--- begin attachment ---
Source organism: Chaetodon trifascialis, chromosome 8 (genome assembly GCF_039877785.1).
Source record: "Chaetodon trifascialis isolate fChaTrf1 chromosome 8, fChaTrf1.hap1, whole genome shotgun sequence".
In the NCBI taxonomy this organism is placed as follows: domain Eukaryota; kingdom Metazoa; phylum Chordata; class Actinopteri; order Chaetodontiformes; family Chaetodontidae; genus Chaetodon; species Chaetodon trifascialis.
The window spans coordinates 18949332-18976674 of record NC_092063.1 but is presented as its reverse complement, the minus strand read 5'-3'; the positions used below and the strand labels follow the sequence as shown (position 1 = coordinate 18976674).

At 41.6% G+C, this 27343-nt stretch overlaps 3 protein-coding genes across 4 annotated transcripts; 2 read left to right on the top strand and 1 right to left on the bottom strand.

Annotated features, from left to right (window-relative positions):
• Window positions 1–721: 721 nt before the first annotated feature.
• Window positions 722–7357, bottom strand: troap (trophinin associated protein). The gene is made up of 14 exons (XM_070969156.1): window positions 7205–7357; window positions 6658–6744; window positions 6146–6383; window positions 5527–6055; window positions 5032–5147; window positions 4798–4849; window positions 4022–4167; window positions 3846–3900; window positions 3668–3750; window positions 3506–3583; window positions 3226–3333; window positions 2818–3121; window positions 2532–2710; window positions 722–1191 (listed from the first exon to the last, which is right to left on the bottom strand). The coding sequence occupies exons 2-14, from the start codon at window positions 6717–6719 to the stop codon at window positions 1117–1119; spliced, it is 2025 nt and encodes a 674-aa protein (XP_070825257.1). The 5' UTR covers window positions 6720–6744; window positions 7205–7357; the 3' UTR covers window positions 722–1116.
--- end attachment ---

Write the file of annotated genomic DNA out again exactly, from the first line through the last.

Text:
Source organism: Chaetodon trifascialis, chromosome 8 (genome assembly GCF_039877785.1).
Source record: "Chaetodon trifascialis isolate fChaTrf1 chromosome 8, fChaTrf1.hap1, whole genome shotgun sequence".
In the NCBI taxonomy this organism is placed as follows: domain Eukaryota; kingdom Metazoa; phylum Chordata; class Actinopteri; order Chaetodontiformes; family Chaetodontidae; genus Chaetodon; species Chaetodon trifascialis.
The window spans coordinates 18949332-18976674 of record NC_092063.1 but is presented as its reverse complement, the minus strand read 5'-3'; the positions used below and the strand labels follow the sequence as shown (position 1 = coordinate 18976674).

At 41.6% G+C, this 27343-nt stretch overlaps 3 protein-coding genes across 4 annotated transcripts; 2 read left to right on the top strand and 1 right to left on the bottom strand.

Annotated features, from left to right (window-relative positions):
• Window positions 1–721: 721 nt before the first annotated feature.
• Window positions 722–7357, bottom strand: troap (trophinin associated protein). The gene is made up of 14 exons (XM_070969156.1): window positions 7205–7357; window positions 6658–6744; window positions 6146–6383; window positions 5527–6055; window positions 5032–5147; window positions 4798–4849; window positions 4022–4167; window positions 3846–3900; window positions 3668–3750; window positions 3506–3583; window positions 3226–3333; window positions 2818–3121; window positions 2532–2710; window positions 722–1191 (listed from the first exon to the last, which is right to left on the bottom strand). The coding sequence occupies exons 2-14, from the start codon at window positions 6717–6719 to the stop codon at window positions 1117–1119; spliced, it is 2025 nt and encodes a 674-aa protein (XP_070825257.1). The 5' UTR covers window positions 6720–6744; window positions 7205–7357; the 3' UTR covers window positions 722–1116.